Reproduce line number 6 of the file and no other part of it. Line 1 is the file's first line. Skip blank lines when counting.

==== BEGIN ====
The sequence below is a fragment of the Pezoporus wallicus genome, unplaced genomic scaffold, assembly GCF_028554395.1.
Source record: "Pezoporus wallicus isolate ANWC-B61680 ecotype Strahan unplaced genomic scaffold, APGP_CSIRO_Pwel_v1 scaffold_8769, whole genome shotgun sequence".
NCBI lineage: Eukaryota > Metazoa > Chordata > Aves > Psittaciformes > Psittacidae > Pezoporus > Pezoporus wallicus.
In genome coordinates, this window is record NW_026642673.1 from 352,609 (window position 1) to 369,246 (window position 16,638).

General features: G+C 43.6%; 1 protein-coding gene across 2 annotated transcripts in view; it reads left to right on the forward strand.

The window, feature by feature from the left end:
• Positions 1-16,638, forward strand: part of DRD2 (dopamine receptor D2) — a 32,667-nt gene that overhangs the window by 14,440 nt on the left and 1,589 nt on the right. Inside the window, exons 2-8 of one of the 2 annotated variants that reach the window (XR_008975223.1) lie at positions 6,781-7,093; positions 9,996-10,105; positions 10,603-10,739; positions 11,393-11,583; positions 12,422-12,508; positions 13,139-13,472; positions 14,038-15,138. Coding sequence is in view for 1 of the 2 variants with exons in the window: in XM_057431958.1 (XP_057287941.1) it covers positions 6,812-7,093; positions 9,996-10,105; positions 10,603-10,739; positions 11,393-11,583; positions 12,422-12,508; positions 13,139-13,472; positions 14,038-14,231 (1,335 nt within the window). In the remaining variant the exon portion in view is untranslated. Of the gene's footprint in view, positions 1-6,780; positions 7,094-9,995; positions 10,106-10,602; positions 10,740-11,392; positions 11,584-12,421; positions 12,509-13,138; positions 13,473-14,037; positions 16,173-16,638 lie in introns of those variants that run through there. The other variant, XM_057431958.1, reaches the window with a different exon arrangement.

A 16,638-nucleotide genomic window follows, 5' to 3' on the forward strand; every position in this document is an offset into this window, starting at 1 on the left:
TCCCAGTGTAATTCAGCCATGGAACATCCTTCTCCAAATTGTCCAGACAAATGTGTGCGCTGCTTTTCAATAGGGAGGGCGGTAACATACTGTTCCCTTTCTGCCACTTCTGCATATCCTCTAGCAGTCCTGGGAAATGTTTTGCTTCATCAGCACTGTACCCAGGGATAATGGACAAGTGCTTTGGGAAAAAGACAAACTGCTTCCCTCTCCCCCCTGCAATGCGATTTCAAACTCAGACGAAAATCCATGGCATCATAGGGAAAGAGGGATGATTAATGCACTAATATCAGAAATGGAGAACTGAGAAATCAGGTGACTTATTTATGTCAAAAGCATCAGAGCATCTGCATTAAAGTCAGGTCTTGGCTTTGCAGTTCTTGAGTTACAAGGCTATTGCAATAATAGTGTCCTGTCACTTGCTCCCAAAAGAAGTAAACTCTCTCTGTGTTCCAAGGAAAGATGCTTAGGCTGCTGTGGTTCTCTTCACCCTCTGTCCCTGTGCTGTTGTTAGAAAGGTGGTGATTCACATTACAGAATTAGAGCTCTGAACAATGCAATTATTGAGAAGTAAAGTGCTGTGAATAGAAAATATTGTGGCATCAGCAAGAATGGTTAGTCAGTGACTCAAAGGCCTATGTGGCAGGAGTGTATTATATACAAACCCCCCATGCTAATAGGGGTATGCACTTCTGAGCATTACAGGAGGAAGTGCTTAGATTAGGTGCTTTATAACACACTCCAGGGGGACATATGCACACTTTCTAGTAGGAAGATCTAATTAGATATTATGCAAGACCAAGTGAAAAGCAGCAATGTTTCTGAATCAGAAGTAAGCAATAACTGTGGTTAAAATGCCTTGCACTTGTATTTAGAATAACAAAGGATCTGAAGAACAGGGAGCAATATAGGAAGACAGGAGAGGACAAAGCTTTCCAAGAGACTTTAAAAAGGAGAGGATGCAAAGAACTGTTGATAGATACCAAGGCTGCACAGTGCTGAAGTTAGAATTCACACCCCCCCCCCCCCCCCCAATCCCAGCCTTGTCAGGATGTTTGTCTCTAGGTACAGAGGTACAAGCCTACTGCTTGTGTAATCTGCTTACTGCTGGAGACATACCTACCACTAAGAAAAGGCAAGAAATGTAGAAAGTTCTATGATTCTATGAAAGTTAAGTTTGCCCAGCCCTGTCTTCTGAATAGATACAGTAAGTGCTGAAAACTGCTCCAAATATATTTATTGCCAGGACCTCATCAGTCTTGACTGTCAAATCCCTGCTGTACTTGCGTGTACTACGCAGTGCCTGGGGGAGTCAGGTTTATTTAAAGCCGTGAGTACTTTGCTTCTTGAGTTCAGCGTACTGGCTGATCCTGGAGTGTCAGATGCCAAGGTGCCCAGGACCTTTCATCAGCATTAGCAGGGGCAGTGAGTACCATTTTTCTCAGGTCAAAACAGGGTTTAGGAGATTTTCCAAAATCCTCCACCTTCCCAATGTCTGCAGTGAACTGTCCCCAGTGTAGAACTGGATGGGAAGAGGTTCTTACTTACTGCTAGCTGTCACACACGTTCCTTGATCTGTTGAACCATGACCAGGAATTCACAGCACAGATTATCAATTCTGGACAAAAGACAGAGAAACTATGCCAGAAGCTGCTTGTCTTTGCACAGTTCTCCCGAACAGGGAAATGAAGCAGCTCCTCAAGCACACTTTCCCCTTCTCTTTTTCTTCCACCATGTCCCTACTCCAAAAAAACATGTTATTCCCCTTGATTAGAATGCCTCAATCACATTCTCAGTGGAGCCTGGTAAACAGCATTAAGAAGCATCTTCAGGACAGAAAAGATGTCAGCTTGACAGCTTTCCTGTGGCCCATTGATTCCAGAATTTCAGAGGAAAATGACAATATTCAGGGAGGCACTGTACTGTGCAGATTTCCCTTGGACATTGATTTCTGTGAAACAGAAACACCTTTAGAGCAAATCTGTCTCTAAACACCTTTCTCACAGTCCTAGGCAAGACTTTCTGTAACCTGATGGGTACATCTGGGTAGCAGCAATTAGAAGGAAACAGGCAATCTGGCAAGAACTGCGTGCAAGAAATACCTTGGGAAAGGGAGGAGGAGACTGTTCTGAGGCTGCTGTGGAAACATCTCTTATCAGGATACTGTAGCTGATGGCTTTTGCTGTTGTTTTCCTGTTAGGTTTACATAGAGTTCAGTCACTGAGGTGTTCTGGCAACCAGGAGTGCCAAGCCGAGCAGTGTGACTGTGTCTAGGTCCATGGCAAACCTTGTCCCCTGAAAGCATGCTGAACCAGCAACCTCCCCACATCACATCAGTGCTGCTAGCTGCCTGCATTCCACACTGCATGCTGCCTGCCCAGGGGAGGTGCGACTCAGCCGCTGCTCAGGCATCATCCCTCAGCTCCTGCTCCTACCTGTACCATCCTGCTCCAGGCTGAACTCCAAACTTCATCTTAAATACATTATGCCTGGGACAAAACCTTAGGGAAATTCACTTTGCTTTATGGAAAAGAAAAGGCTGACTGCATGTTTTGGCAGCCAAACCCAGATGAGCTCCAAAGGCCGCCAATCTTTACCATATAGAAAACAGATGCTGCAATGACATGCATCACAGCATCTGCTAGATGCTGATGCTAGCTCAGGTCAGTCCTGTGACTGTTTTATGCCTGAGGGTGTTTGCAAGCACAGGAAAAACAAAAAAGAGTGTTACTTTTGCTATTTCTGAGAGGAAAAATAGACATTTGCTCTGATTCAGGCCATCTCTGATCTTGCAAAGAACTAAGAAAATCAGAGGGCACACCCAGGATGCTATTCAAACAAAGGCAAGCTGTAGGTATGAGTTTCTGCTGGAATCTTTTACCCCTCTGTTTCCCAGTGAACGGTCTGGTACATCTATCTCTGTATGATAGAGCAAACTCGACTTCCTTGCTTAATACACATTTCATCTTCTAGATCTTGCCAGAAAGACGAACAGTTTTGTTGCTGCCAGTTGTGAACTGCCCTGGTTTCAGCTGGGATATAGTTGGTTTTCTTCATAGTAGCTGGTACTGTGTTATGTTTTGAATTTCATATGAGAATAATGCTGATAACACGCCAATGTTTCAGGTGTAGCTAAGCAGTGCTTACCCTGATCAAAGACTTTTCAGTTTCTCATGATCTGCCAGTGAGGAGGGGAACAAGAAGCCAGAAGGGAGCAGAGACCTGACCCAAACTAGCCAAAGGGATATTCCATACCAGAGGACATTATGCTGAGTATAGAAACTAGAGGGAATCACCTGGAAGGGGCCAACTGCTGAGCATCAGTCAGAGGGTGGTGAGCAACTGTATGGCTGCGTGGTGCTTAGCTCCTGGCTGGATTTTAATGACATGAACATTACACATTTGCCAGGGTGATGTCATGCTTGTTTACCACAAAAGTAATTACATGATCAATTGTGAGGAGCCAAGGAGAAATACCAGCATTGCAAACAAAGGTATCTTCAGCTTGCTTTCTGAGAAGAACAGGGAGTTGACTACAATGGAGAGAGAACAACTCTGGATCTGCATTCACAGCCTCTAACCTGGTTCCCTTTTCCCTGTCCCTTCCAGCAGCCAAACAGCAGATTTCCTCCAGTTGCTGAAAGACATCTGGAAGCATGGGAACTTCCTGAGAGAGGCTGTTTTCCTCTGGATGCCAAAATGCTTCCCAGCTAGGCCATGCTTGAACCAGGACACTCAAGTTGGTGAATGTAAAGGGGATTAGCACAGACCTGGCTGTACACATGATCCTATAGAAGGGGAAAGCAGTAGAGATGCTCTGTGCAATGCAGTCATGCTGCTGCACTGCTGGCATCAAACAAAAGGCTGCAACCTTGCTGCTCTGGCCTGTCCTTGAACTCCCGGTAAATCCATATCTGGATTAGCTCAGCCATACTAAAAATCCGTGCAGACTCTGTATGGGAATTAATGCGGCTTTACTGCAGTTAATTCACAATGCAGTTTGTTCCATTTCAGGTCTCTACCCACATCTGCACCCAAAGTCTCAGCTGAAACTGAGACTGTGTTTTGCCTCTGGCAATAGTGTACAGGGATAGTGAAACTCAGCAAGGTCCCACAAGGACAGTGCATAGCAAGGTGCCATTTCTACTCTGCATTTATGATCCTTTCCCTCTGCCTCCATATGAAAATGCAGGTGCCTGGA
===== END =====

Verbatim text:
The window, feature by feature from the left end: